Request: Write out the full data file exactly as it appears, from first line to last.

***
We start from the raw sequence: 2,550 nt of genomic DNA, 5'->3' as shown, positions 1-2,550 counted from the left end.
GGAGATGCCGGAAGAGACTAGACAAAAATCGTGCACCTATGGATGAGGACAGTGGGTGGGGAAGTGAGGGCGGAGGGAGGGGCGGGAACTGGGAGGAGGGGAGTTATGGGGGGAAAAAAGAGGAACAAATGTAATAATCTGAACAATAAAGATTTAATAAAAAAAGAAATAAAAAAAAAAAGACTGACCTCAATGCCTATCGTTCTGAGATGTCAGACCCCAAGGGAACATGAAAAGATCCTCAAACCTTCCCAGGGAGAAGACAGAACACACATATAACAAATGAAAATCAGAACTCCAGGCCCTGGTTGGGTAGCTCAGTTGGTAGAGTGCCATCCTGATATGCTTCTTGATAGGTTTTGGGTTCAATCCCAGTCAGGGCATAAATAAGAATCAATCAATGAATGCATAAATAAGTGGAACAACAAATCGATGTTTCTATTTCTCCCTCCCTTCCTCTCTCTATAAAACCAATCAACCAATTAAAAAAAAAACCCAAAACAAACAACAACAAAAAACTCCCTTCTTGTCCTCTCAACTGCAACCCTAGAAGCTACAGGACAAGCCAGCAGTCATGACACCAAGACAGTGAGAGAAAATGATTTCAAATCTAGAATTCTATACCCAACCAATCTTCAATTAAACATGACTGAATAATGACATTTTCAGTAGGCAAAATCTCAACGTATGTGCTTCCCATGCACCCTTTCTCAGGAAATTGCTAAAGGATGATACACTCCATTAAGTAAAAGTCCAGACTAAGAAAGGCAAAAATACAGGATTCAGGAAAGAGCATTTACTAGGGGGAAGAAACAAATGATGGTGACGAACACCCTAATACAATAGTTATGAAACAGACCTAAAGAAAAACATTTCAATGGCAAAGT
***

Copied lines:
We start from the raw sequence: 2,550 nt of genomic DNA, 5'->3' as shown, positions 1-2,550 counted from the left end.
GGAGATGCCGGAAGAGACTAGACAAAAATCGTGCACCTATGGATGAGGACAGTGGGTGGGGAAGTGAGGGCGGAGGGAGGGGCGGGAACTGGGAGGAGGGGAGTTATGGGGGGAAAAAAGAGGAACAAATGTAATAATCTGAACAATAAAGATTTAATAAAAAAAGAAATAAAAAAAAAAAGACTGACCTCAATGCCTATCGTTCTGAGATGTCAGACCCCAAGGGAACATGAAAAGATCCTCAAACCTTCCCAGGGAGAAGACAGAACACACATATAACAAATGAAAATCAGAACTCCAGGCCCTGGTTGGGTAGCTCAGTTGGTAGAGTGCCATCCTGATATGCTTCTTGATAGGTTTTGGGTTCAATCCCAGTCAGGGCATAAATAAGAATCAATCAATGAATGCATAAATAAGTGGAACAACAAATCGATGTTTCTATTTCTCCCTCCCTTCCTCTCTCTATAAAACCAATCAACCAATTAAAAAAAAAACCCAAAACAAACAACAACAAAAAACTCCCTTCTTGTCCTCTCAACTGCAACCCTAGAAGCTACAGGACAAGCCAGCAGTCATGACACCAAGACAGTGAGAGAAAATGATTTCAAATCTAGAATTCTATACCCAACCAATCTTCAATTAAACATGACTGAATAATGACATTTTCAGTAGGCAAAATCTCAACGTATGTGCTTCCCATGCACCCTTTCTCAGGAAATTGCTAAAGGATGATACACTCCATTAAGTAAAAGTCCAGACTAAGAAAGGCAAAAATACAGGATTCAGGAAAGAGCATTTACTAGGGGGAAGAAACAAATGATGGTGACGAACACCCTAATACAATAGTTATGAAACAGACCTAAAGAAAAACATTTCAATGGCAAAGT